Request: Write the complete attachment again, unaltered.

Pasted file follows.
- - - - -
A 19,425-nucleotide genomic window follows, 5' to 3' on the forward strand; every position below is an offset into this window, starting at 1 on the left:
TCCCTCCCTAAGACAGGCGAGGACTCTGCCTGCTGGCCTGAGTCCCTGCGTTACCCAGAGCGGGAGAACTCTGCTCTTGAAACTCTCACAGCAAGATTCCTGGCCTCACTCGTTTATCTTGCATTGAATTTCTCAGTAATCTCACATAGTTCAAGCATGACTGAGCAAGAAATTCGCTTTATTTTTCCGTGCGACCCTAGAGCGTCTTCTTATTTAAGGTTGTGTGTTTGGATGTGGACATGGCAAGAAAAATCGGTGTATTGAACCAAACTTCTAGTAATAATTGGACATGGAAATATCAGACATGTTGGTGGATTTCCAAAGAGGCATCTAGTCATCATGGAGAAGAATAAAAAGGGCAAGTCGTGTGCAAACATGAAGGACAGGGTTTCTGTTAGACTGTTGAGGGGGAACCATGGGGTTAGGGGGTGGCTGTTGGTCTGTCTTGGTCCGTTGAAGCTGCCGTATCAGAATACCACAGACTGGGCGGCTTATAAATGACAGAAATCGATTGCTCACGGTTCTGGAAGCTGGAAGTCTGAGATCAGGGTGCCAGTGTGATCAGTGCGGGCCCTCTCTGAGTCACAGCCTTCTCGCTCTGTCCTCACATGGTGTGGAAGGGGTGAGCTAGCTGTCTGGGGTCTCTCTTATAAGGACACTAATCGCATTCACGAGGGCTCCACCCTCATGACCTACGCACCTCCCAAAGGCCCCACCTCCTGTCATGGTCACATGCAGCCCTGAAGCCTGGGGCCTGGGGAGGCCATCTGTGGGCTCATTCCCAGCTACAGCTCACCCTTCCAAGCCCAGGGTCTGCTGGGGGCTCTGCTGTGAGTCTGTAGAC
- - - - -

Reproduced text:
A 19,425-nucleotide genomic window follows, 5' to 3' on the forward strand; every position below is an offset into this window, starting at 1 on the left:
TCCCTCCCTAAGACAGGCGAGGACTCTGCCTGCTGGCCTGAGTCCCTGCGTTACCCAGAGCGGGAGAACTCTGCTCTTGAAACTCTCACAGCAAGATTCCTGGCCTCACTCGTTTATCTTGCATTGAATTTCTCAGTAATCTCACATAGTTCAAGCATGACTGAGCAAGAAATTCGCTTTATTTTTCCGTGCGACCCTAGAGCGTCTTCTTATTTAAGGTTGTGTGTTTGGATGTGGACATGGCAAGAAAAATCGGTGTATTGAACCAAACTTCTAGTAATAATTGGACATGGAAATATCAGACATGTTGGTGGATTTCCAAAGAGGCATCTAGTCATCATGGAGAAGAATAAAAAGGGCAAGTCGTGTGCAAACATGAAGGACAGGGTTTCTGTTAGACTGTTGAGGGGGAACCATGGGGTTAGGGGGTGGCTGTTGGTCTGTCTTGGTCCGTTGAAGCTGCCGTATCAGAATACCACAGACTGGGCGGCTTATAAATGACAGAAATCGATTGCTCACGGTTCTGGAAGCTGGAAGTCTGAGATCAGGGTGCCAGTGTGATCAGTGCGGGCCCTCTCTGAGTCACAGCCTTCTCGCTCTGTCCTCACATGGTGTGGAAGGGGTGAGCTAGCTGTCTGGGGTCTCTCTTATAAGGACACTAATCGCATTCACGAGGGCTCCACCCTCATGACCTACGCACCTCCCAAAGGCCCCACCTCCTGTCATGGTCACATGCAGCCCTGAAGCCTGGGGCCTGGGGAGGCCATCTGTGGGCTCATTCCCAGCTACAGCTCACCCTTCCAAGCCCAGGGTCTGCTGGGGGCTCTGCTGTGAGTCTGTAGAC